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Layer, Select, Focus (LSF) View: Visualization and

Perspective in Enterprise Networks

by Maria Velez-Rojas, Serge Mankovskii, Steven Greenspan, Research Staff

Members, CA Labs, Michael Roberts, Senior Product Designer, CA Technologies,

and Esin Kiris, Technology Architect, Syncsort

Abstract

Managers and operators of modern Enterprise IT environments deal with massive amounts of information in a very stressful environment. They routinely manage hundreds of thousands of interconnected elements while collaborating with multiple business stakeholders under strict time constraints. This paper proposes a visualization method to simplify managing large

amounts of information called the LSF view method. The LSF view method simplifies visualization by generating overviews of the network emphasizing the connections that are most salient to the user. This method also provides users with three key capabilities: manipulating of layer semantics, selecting instances of relevant concepts, and focusing on relevant information.

Introduction

Management of information technology (IT) infrastructures in the modern Enterprise is a challenge even for experienced IT professionals. IT managers and IT analysts need to monitor the performance of a wide range of physical and logical elements interconnected in a complex network of physical connections, logical dependencies, across multiple levels of abstraction and composition. At the same time, IT practitioners are required to meet certain key performance indicators (KPIs) such as minimum resources availability, mean time between failure and mean time to repair. Understanding the status of network elements and their dependencies is crucial for analyzing how problems propagate and for identifying the stakeholders that need be engaged to solve a problem as soon as a change in an element status is reported.

Visual representations of data are used in IT management solutions to communicate patterns and facilitate the exploration of the complex relations between elements. With data visualizations, users can identify patterns and trends that would be otherwise hidden on massive text-based reports and tables. It is this potential to communicate complex information at a glance that is making data visualizations pervasive in IT management environments. For instance, Dashboards often use charts (e.g. pie charts and histograms) to provide executive summaries of important metrics as shown in Figure 1. More complex data visualizations such as the node-link diagram in Figure 2 are often used to provide detailed technical information about network elements and their relationships.

Data storage, data management and visual interfaces have matured over the last decade and they have successfully been adopted in corporate

environments. However, the integration of data visualizations as part of IT management solutions has been modest. Although it’s technologically possible to create data visualizations capable of representing large-scale databases (e.g.,

1, 2), other important aspects need to be addressed for data visualizations to

become pervasive on IT management. Factors such as ineffective data representation, lack of data exploration capabilities and complex user interfaces have been found4to inhibit the adoption of data visualizations.

About the authors

Dr. Maria Velez-Rojas is a Research Staff Member with CA Labs, based in San Francisco, California. She joined CA Labs in 2010. Her current research focus is on the design of usable and efficient visualization techniques of complex Information Technology environments. In addition to her research in visualization, Maria is working in the evaluation of technologies for the efficient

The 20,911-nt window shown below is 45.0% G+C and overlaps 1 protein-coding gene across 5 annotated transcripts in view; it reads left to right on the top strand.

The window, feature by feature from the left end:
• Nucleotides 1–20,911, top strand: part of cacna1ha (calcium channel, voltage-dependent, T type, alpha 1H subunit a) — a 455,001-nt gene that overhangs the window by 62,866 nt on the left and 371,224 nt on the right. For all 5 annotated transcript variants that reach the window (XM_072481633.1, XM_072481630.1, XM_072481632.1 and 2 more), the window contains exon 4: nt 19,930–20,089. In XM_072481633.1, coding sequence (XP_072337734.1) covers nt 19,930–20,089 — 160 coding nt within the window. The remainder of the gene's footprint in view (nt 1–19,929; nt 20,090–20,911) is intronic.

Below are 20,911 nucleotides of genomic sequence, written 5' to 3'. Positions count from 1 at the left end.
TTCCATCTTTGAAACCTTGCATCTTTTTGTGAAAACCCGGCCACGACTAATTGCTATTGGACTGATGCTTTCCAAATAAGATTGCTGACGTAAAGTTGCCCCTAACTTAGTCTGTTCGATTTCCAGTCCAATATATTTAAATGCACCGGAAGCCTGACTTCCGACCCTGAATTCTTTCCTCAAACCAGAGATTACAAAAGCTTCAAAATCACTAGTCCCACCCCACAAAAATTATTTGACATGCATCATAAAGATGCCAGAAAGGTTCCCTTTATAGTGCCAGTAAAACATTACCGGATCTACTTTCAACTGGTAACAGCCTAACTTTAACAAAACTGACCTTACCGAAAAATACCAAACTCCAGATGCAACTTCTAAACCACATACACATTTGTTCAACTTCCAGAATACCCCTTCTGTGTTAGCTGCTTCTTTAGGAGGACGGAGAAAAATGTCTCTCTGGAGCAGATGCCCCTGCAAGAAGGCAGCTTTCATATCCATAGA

processing of data base transactions. She is also directing human factors research aspects in projects related to usable security. Maria received a Master of Science and a PhD degree in Computer Engineering from Rutgers University in 2004 and 2009, respectively.

Serge Mankovski is a Research Staff Member with CA Labs. He is based in Redwood City, California. His current research interests include Big Data, Visualization of very large IT

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In this paper we present a novel data visualization approach designed using the requirements identified in interviews with IT professionals regarding the role data visualization play on their workflow. We propose a data visualization that creates simplified overviews of complex IT environments by emphasizing areas of the network and connections that are relevant for the user. This visualization provides means to explore the data by selecting the semantics that define layers within the network environment, selecting instances of relevant elements or areas, and interactively filtering irrelevant information.

Methodology

We interviewed 20 IT professionals with 2 to 15 years of experience from the areas of change and configuration, IT service delivery, software engineering,

infrastructures, and Predictive Analytics. Serge has been active in industry sponsored research for over nine years. He has 19 filed patent applications, and has been granted 11 granted in the United States , United Kingdom and Canada. Serge received a Master‘s degree in Automatic System Control from the Kishinev Polytechnic Institute in Moldova.

Dr. Steven Greenspan is a Vice President at CA Technologies and a Research Staff Member in CA Labs. Please view his biography in the article “The Human in the Center” in this issue, or at www.ca.com/calabs.

Michael Roberts is a user experience researcher and designer currently working at CA Technologies leading User Interface design for a large mainframe management product. He has evangelized user-centered design and driven user research and design for numerous networking, IT management, and telephony products. He holds an MA in Engineering Psychology from New Mexico State University. Michael lives in McKinney, Texas with his wife, three sons, two dogs, and more projects around the house than he can count.